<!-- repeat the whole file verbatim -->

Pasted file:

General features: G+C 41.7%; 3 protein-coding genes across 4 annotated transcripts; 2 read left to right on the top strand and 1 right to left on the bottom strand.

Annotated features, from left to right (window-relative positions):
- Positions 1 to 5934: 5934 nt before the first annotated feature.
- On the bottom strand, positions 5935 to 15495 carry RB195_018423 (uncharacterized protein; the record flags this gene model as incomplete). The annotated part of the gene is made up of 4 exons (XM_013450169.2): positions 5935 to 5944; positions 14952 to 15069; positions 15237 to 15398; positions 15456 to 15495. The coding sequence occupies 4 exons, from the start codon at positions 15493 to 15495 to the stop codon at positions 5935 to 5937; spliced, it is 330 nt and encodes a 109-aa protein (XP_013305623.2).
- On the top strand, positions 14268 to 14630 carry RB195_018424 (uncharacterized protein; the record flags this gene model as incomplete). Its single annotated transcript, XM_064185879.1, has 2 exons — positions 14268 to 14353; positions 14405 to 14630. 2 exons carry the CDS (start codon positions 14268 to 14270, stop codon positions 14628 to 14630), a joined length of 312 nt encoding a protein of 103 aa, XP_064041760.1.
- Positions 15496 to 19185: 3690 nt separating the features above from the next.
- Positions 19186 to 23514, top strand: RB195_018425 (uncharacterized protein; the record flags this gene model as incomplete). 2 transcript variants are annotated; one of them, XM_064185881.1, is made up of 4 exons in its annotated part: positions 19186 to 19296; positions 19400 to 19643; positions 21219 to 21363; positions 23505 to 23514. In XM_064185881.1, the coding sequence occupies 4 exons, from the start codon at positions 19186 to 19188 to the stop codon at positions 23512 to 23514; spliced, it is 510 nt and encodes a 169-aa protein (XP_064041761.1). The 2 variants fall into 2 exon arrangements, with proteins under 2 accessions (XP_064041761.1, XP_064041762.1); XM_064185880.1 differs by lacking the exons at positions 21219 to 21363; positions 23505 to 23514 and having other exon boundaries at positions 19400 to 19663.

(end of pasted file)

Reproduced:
General features: G+C 41.7%; 3 protein-coding genes across 4 annotated transcripts; 2 read left to right on the top strand and 1 right to left on the bottom strand.

Annotated features, from left to right (window-relative positions):
- Positions 1 to 5934: 5934 nt before the first annotated feature.
- On the bottom strand, positions 5935 to 15495 carry RB195_018423 (uncharacterized protein; the record flags this gene model as incomplete). The annotated part of the gene is made up of 4 exons (XM_013450169.2): positions 5935 to 5944; positions 14952 to 15069; positions 15237 to 15398; positions 15456 to 15495. The coding sequence occupies 4 exons, from the start codon at positions 15493 to 15495 to the stop codon at positions 5935 to 5937; spliced, it is 330 nt and encodes a 109-aa protein (XP_013305623.2).
- On the top strand, positions 14268 to 14630 carry RB195_018424 (uncharacterized protein; the record flags this gene model as incomplete). Its single annotated transcript, XM_064185879.1, has 2 exons — positions 14268 to 14353; positions 14405 to 14630. 2 exons carry the CDS (start codon positions 14268 to 14270, stop codon positions 14628 to 14630), a joined length of 312 nt encoding a protein of 103 aa, XP_064041760.1.
- Positions 15496 to 19185: 3690 nt separating the features above from the next.
- Positions 19186 to 23514, top strand: RB195_018425 (uncharacterized protein; the record flags this gene model as incomplete). 2 transcript variants are annotated; one of them, XM_064185881.1, is made up of 4 exons in its annotated part: positions 19186 to 19296; positions 19400 to 19643; positions 21219 to 21363; positions 23505 to 23514. In XM_064185881.1, the coding sequence occupies 4 exons, from the start codon at positions 19186 to 19188 to the stop codon at positions 23512 to 23514; spliced, it is 510 nt and encodes a 169-aa protein (XP_064041761.1). The 2 variants fall into 2 exon arrangements, with proteins under 2 accessions (XP_064041761.1, XP_064041762.1); XM_064185880.1 differs by lacking the exons at positions 21219 to 21363; positions 23505 to 23514 and having other exon boundaries at positions 19400 to 19663.